One last question. Each time I have tried talking to her ends with her erupting in anger would it make sense to write her a letter? Thank you
Expert:  Kate McCoy, M.Ed, NBCC, LPC replied 3 years ago.

You can try that. It may or may not make a difference, you never know.The good side to writing a letter is that it would prevent her from blowing up in anger at you directly and shutting you out, and she may have more time to process what you say. She could always refer back to it too, if she finds the contents of the letter helpful. When you write it, use "I" statements. Try not to accuse, but instead offer help and assistance, at her discretion. Basically, tell her how important she is to you and offer to be there for her. Do not make it complicated or discuss any upsetting issues. If you try to do that, she may just become angry. Keep it simple, supportive and helpful. That may cut through some of her anger.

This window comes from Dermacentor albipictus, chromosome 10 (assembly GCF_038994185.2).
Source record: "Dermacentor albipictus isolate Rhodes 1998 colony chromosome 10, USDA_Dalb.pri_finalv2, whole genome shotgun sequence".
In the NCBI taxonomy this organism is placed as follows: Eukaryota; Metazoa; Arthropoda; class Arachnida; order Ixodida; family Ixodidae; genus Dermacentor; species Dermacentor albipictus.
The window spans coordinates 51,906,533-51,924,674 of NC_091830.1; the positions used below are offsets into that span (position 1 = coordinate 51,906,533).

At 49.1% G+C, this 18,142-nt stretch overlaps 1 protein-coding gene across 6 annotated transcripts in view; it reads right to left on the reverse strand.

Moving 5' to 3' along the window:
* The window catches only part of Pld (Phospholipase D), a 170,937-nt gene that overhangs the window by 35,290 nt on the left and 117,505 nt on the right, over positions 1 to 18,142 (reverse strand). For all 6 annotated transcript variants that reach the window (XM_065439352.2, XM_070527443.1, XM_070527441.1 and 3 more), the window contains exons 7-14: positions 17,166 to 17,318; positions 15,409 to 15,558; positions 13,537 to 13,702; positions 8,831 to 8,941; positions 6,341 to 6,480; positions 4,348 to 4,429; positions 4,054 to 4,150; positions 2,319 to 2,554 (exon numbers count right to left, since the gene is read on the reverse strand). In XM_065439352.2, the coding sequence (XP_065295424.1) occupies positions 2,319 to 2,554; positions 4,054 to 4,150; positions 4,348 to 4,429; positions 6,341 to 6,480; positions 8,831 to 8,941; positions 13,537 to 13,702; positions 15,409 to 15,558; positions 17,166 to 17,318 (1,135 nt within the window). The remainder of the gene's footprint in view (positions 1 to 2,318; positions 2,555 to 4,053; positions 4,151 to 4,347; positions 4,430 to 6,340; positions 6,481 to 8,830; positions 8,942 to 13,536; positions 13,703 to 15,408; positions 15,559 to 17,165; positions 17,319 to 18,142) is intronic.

Kate

Customer: replied 3 years ago.
Thank you I will try that.
Expert:  Kate McCoy, M.Ed, NBCC, LPC replied 3 years ago.

You're welcome! I hope it all works out for you.

 

Kate

Customer: replied 3 years ago.
Sorry I said that was the last question. How many more questions can I ask or how long is my "subscription"? Thank you, Jan
Expert:  Kate McCoy, M.Ed, NBCC, LPC replied 3 years ago.

If you need information about your subscription, contact the Just Answer moderators. They should be able to help you with any questions you have regarding your rights and limitations as a JA customer.

 

Kate